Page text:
#21. True Fellowship will be Characterized by Teaching
Since we have gifts that differ according to the grace given to us, each of us is to exercise them accordingly: if prophecy, according to the proportion of his faith; 7 if service, in his serving; or he who teaches, in his teaching; 8 or he who exhorts, in his exhortation; he who gives, with liberality; he who leads, with diligence; he who shows mercy, with cheerfulness.
We are returning to this passage in Paul's letter to the Romans in order to see some of the other gifts that God has given to His children, that they may use in the context of fellowship for the good of the whole church. Last time we saw that we are all to be servants and to serve in true fellowship. This time, we are considering the gift of teaching. The word used in the Greek implies the provision of instruction in a formal or informal setting. As with service, we see a continuum in the church in relation to this gift of teaching:
Jesus is called the "Good Teacher" om Luke 18:18, using a Greek word with the same root as that used in our text by Paul.
The Lord gives people to the church who are particularly gifted as teachers and are set apart in that role. These men teach with Christ's authority, in view of their calling from the Lord (Ephesians 4:11, 1 Corinthians 12:28)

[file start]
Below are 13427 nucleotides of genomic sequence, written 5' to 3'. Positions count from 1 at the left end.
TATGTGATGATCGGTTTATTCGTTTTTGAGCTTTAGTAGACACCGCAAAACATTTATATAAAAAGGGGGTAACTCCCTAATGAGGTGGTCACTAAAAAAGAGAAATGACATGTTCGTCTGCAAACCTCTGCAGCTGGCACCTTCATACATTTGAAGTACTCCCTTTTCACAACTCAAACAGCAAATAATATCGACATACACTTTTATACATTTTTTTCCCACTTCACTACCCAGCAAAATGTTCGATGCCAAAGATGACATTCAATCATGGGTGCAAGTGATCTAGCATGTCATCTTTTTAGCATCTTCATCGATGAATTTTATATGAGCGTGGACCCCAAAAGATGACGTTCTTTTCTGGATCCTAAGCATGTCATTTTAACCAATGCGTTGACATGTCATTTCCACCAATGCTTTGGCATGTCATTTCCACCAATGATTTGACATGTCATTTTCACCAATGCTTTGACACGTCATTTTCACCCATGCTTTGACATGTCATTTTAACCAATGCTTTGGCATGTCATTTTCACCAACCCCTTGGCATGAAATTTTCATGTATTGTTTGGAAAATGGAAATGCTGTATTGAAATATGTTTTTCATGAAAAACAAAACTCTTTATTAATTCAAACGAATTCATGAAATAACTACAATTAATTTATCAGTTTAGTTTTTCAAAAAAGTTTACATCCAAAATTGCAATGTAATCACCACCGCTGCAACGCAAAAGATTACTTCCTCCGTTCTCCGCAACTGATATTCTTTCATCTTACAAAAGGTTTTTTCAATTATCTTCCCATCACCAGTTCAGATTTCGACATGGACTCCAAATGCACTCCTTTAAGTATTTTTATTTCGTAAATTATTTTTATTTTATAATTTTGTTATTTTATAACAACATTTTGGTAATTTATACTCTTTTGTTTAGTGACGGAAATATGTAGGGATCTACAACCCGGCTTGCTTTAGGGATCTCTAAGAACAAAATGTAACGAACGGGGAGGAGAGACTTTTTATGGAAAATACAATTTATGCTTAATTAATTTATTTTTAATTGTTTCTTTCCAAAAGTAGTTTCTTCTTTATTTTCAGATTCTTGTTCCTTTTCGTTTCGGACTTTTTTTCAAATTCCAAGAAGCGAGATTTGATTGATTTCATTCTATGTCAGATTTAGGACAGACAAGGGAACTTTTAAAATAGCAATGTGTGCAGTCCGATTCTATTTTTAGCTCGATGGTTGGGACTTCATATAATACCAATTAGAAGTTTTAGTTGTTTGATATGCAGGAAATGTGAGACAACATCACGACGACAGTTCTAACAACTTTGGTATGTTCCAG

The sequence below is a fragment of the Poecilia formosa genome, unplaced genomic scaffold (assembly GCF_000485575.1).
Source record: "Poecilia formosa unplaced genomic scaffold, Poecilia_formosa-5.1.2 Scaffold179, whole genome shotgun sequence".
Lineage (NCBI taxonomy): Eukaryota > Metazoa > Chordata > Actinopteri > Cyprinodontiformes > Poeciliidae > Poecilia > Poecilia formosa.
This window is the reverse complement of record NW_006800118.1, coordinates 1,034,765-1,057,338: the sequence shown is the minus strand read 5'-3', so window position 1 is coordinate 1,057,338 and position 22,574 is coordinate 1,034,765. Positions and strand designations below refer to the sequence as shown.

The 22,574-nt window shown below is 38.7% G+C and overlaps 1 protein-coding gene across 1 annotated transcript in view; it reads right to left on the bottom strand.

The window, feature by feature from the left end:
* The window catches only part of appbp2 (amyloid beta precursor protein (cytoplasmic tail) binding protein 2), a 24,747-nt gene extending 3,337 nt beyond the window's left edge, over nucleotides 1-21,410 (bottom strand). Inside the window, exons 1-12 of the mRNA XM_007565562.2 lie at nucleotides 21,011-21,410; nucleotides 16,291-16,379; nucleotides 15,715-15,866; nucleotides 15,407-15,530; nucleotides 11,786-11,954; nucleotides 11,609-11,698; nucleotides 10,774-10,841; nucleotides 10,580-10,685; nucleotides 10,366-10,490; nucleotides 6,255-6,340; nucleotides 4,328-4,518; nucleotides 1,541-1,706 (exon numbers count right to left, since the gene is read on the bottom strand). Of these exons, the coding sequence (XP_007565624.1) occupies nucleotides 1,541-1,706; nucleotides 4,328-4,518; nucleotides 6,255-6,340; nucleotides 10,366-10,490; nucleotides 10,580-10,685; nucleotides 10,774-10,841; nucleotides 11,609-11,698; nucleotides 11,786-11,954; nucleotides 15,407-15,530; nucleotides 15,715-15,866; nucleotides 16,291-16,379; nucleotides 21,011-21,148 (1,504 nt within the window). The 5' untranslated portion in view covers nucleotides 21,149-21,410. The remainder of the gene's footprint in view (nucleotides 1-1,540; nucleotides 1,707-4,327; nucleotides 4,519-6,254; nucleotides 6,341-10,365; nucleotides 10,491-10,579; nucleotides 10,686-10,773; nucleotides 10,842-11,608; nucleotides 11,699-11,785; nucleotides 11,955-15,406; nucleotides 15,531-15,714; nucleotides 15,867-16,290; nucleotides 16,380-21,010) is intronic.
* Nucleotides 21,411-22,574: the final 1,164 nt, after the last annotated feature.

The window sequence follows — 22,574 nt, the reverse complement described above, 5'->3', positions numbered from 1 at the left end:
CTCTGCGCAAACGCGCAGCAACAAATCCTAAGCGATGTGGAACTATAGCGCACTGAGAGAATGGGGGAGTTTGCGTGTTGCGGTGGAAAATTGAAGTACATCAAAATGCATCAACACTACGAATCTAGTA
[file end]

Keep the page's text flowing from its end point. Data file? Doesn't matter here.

Individual members of the church are expected to teach and admonish one another as equals in Christ. Not having the calling of the elders, they do not have the same authority in the church but they are to exercise this ministry nonetheless (1 Corinthians 14:26,Colossians 3:16) So then, we see that teaching is to be conducted in various ways, by various members of the body of Christ, and with differing callings and degrees of authority. This is to be part of the normal process by which the church builds itself up in love. What are the occasions and the opportunities in which teaching may occur? Certainly, the preaching (or authoritative heralding) of the Word by the man or men set apart in a fellowship and gifted as pastor-teacher(s) must be the primary formal teaching opportunity. The members of the fellowship are to submit in the Lord to this instruction. After that, though, teaching must occur in the context of fellowship, and it occurs as the word of Christ dwells richly among God's people and they admonish one another as equals in Christ. It is edifying and not destructive. It is factual and not slanderous. It is always done in love. So true fellowship should be marked by this formal, authoritative teaching as well as this informal mutual admonition and edification within the body. Before we all run off to teach our brothers and sisters, though, a word of caution is in order. James warns us that not many in the church should presume to be teachers, because those who take this upon themselves will incur a stricter judgment (James 3:1). No doubt, James was thinking of those appointed to formal, authoritative teaching positions in the church, but the harm that can be done to the souls of our brothers and sisters if any one of us (even inadvertently) becomes a teacher of error is something that should give pause for thought. We are not saying this to suppress teaching and admonition in the church, but to ensure that all of us live close to the Lord and that whatever we say is firmly grounded in His Word and is said from a heart of love. That said, we need to rejoice that the Lord can use any of us to speak a word in season to